From flexibility to function: Molecular dynamics simulations of conformational changes in chaperones and photoreceptors
28 April 2016
Number of pages
Faculty of Science (FNWI)
Van 't Hoff Institute for Molecular Sciences (HIMS)
Proteins are uniquely-shaped macromolecules that function as biological machines, and regulate a living cell’s behavior. Crucial
to protein function is the folding of the polypeptide chain into a unique well-defined three-dimensional conformation. In
complex cell environments, the spontaneous unassisted folding process is particularly prone to misfolding, leading to several
neurodegenerative diseases, e.g., Alzheimer’s disease. Molecular chaperones are special proteins that suppress these anomalies
by interacting with the newly synthesised polypeptide chains to assist in their folding. Trigger factor (TF) is an ATP-independent
chaperone, characterised in the cytosol as well as near the ribosome exit tunnel in bacteria and chloroplasts. It is known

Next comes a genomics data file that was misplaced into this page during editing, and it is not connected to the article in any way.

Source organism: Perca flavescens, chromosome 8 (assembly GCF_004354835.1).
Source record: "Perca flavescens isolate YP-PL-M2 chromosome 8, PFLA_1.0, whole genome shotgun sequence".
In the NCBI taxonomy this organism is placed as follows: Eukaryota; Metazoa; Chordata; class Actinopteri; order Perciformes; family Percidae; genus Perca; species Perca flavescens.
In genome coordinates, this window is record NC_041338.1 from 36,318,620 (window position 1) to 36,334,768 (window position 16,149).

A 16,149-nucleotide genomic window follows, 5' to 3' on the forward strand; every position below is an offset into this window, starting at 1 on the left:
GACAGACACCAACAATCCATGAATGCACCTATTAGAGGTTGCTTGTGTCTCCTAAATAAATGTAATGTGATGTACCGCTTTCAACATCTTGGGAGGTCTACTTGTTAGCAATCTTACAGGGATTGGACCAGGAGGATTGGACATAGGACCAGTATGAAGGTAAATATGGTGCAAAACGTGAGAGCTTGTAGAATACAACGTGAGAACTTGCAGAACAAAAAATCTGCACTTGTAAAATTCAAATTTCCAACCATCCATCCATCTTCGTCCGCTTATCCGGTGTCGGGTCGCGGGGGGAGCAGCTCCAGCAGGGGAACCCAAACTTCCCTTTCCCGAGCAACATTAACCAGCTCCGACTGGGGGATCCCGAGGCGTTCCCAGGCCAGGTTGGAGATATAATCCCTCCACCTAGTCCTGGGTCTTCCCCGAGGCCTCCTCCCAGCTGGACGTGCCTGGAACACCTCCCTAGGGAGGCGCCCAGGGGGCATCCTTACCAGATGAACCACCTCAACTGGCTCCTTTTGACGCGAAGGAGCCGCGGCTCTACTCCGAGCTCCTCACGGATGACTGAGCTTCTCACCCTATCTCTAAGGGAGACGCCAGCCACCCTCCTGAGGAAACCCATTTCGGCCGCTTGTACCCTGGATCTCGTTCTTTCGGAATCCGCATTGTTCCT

to bind unfolded and partially folded protein chains, and slow down or delay the onset of their folding. Its flexibility and
promiscuous surface allow TF to interact with substrates with diverse compositions and sizes, without the need for an ATP
cycle to switch between encapsulation and liberation of client proteins. In this work, we present a model for TF as a highly
adaptive chaperone, in which TF grabs the non-folded and partially folded chains with its domain tips as they form, transfers
them to its cradle to encapsulate them so that they are protected against misfolding interactions with other domains and/or
proteins. This work provides a framework to employ machine learning methods and elastic network coarse-grained models to complex
TF-substrate systems, and explore TF’s chaperone function in the cytosol of bacterial cells.
Research conducted at: Universiteit van Amsterdam
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